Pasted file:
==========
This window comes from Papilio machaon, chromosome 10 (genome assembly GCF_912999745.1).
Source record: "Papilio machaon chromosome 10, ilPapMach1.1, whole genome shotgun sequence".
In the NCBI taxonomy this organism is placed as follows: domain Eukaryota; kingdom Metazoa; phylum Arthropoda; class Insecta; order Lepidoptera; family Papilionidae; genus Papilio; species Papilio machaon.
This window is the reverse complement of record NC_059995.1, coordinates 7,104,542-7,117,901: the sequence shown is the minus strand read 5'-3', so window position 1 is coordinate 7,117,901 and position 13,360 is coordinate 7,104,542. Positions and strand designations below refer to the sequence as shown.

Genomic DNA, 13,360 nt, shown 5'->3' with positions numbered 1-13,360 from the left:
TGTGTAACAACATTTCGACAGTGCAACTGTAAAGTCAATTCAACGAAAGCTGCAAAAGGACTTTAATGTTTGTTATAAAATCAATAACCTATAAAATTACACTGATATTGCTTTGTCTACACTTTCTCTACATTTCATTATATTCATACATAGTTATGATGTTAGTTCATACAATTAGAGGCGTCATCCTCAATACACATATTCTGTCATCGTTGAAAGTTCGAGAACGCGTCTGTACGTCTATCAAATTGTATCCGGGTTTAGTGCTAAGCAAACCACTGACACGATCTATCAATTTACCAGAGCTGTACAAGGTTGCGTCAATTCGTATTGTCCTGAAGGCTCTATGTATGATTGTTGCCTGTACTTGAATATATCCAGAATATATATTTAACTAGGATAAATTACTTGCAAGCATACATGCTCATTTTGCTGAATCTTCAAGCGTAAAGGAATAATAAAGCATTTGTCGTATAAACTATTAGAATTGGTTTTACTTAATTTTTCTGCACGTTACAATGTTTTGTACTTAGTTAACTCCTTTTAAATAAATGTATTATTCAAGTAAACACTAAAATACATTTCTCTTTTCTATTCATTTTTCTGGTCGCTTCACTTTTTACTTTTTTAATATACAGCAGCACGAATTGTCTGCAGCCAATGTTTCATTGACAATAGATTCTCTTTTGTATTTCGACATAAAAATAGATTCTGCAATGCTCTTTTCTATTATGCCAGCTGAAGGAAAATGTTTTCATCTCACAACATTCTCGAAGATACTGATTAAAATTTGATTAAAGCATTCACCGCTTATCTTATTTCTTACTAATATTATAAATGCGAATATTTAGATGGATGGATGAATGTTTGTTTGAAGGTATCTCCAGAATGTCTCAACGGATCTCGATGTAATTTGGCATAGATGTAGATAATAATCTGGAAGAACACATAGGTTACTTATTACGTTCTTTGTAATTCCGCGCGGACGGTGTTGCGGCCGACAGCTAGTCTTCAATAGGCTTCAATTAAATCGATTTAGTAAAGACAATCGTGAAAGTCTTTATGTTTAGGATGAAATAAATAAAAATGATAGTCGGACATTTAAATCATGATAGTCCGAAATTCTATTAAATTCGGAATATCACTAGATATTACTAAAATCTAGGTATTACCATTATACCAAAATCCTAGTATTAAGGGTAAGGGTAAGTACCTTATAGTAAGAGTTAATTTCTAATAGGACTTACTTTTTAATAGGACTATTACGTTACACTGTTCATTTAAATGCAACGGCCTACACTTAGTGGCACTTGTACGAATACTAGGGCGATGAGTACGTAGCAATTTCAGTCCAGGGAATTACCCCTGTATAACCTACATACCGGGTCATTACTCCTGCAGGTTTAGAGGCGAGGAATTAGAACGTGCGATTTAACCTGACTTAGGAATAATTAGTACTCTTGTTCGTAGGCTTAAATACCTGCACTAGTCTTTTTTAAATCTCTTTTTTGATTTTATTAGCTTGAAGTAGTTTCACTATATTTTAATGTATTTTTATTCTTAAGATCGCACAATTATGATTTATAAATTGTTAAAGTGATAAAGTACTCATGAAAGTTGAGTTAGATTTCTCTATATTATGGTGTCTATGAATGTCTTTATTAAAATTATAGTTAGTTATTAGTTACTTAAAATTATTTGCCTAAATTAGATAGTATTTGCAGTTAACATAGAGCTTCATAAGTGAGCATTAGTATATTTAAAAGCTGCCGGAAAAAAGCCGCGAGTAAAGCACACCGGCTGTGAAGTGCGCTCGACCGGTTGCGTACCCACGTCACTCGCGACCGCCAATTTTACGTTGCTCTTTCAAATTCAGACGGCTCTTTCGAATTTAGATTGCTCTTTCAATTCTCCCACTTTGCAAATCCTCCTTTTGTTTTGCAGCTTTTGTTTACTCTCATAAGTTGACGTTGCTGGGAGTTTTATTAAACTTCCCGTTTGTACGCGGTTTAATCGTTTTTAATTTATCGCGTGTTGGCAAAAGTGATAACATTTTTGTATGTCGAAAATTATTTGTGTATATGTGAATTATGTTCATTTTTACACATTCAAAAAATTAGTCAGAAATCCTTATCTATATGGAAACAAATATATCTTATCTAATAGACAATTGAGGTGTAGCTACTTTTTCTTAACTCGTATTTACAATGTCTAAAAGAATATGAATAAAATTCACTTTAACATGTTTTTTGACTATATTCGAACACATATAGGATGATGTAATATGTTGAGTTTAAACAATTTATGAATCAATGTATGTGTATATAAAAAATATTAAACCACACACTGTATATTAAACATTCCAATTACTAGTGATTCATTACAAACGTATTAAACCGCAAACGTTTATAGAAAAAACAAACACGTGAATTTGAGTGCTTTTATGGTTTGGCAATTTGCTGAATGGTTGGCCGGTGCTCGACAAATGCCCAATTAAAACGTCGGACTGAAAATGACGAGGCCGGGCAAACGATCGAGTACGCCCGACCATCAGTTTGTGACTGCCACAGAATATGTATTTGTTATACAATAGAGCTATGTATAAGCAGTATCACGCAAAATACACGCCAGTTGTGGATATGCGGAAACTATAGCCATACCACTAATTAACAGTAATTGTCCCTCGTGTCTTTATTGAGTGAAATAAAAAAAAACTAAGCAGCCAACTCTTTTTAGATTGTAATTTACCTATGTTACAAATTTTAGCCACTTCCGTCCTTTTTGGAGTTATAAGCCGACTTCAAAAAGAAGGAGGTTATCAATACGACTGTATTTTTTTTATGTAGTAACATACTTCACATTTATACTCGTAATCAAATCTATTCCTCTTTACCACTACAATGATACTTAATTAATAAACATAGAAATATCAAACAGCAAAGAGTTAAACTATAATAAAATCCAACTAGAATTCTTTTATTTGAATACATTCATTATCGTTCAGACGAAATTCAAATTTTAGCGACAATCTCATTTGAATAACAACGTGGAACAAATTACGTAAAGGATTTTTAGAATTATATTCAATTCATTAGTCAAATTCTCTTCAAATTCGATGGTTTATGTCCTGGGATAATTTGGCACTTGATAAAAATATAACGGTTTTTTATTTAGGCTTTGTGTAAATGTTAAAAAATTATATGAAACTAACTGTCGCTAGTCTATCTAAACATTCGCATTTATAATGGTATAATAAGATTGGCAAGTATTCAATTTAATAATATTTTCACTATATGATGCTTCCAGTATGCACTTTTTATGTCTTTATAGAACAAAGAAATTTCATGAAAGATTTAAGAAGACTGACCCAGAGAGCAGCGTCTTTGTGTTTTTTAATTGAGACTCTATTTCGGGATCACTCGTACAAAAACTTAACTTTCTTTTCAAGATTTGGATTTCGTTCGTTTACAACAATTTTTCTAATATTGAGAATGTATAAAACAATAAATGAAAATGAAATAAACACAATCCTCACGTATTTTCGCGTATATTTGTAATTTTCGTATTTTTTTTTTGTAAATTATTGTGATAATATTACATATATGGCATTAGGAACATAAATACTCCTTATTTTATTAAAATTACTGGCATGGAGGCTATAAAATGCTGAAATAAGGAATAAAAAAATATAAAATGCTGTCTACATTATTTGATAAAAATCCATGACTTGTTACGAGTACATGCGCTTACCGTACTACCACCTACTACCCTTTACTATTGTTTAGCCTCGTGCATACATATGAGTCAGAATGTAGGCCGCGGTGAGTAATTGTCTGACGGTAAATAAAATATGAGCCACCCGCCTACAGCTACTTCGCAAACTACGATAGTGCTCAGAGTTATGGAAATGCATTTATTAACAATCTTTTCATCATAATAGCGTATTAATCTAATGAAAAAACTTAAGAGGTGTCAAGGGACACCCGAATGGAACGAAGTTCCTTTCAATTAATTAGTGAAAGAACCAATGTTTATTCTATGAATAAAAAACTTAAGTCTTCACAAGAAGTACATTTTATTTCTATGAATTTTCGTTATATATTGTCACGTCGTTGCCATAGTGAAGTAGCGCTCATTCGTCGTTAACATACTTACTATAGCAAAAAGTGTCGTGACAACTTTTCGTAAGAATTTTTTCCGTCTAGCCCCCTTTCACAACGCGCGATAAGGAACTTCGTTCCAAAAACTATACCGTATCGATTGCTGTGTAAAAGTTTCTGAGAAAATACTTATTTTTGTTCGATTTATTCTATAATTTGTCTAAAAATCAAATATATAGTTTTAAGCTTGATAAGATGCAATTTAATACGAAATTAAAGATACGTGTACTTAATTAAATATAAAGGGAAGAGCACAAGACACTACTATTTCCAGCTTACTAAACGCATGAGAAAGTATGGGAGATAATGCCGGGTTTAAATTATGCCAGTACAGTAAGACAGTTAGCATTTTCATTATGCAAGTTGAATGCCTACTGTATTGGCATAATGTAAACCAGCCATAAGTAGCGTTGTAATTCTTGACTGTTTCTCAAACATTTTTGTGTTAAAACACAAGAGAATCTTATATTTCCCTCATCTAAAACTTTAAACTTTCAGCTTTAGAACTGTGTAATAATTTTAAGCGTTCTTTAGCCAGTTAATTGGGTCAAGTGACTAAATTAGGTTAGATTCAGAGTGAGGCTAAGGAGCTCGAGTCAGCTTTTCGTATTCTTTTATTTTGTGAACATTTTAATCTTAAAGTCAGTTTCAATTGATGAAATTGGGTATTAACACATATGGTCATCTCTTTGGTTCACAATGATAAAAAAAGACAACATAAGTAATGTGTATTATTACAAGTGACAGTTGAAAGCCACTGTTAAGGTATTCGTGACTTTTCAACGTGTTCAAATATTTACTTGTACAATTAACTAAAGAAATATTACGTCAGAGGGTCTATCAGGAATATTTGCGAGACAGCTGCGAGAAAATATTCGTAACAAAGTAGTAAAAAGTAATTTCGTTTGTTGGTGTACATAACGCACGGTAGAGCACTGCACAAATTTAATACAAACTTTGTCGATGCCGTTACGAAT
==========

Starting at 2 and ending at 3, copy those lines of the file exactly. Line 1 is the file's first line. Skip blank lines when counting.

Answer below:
Source record: "Papilio machaon chromosome 10, ilPapMach1.1, whole genome shotgun sequence".
In the NCBI taxonomy this organism is placed as follows: domain Eukaryota; kingdom Metazoa; phylum Arthropoda; class Insecta; order Lepidoptera; family Papilionidae; genus Papilio; species Papilio machaon.